Cell Encapsulation Within Alginate Microcapsules: Immunological Challenges and Outlook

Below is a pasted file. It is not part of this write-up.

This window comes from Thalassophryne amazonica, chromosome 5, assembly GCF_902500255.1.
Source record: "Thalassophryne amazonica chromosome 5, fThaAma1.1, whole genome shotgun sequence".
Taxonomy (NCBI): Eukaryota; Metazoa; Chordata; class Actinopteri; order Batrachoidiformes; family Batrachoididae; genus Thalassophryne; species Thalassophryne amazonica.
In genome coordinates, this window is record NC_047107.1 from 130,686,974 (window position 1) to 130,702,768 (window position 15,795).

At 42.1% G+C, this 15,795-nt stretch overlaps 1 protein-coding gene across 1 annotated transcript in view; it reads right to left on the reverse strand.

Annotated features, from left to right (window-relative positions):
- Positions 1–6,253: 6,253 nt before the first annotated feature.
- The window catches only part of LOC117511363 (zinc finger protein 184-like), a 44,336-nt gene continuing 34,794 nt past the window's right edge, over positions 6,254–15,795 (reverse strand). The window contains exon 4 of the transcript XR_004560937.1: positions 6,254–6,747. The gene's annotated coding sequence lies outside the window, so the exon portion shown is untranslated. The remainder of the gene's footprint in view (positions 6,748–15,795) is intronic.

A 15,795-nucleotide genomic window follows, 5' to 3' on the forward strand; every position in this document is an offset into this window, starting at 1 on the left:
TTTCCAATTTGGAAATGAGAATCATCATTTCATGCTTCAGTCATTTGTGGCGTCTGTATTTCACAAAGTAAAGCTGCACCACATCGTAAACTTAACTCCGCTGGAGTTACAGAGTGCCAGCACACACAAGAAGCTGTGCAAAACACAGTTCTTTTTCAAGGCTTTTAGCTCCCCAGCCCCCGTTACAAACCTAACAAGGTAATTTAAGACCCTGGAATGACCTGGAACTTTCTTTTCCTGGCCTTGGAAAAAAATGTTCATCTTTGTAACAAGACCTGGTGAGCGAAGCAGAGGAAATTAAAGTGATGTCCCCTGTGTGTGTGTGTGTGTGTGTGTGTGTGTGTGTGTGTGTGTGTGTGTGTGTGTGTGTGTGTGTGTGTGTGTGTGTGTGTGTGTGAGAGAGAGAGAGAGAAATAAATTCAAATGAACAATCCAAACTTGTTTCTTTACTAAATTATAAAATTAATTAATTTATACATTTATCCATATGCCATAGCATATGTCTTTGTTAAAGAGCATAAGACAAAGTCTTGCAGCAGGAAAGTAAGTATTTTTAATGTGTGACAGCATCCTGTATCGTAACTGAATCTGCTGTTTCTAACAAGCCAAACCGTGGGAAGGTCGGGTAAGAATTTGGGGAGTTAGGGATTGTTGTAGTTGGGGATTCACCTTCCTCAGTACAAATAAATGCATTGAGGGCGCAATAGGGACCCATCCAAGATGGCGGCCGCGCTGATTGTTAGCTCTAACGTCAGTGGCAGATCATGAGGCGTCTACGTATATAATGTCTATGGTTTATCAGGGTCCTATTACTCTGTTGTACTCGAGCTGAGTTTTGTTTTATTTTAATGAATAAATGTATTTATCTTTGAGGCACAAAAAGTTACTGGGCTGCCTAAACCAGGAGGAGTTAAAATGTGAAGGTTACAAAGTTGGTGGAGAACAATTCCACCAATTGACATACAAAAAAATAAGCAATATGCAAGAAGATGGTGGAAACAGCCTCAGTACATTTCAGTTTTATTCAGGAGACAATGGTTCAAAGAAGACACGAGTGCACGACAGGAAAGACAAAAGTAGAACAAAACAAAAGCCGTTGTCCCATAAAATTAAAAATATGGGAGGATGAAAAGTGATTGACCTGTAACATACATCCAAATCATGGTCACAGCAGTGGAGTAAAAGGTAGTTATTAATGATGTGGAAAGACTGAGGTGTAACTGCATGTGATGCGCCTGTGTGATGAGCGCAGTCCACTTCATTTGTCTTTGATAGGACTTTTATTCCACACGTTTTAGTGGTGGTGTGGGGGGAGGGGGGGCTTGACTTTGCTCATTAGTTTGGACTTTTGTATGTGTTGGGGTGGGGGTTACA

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Cell encapsulation is a bioengineering technology that provides live allogeneic or xenogeneic cells packaged in a semipermeable immune-isolating membrane for therapeutic applications. The concept of cell encapsulation was first proposed almost nine decades ago, however, and despite its potential, the technology has yet to deliver its promise. The few clinical trials based on cell encapsulation have not led to any licensed therapies. Progress in the field has been slow, in part due to the complexity of the technology, but also because of the difficulties encountered when trying to prevent the immune responses generated by the various microcapsule components, namely the polymer, the encapsulated cells, the therapeutic transgenes and the DNA vectors used to genetically engineer encapsulated cells. While the immune responses induced by polymers such as alginate can be minimized using highly purified materials, the need to cope with the immunogenicity of encapsulated cells is increasingly seen as key in preventing the immune rejection of microcapsules. The encapsulated cells are recognized by the host immune cells through a bidirectional exchange of immune mediators, which induce both the adaptive and innate immune responses against the engrafted capsules. The potential strategies to cope with the immunogenicity of encapsulated cells include the selective diffusion restriction of immune mediators through capsule pores and more recently inclusion in microcapsules of immune modulators such as CXCL12. Combining these strategies with the use of well-characterized cell lines harboring the immunomodulatory properties of stem cells should encourage the incorporation of cell encapsulation technology in state-of-the-art drug development.
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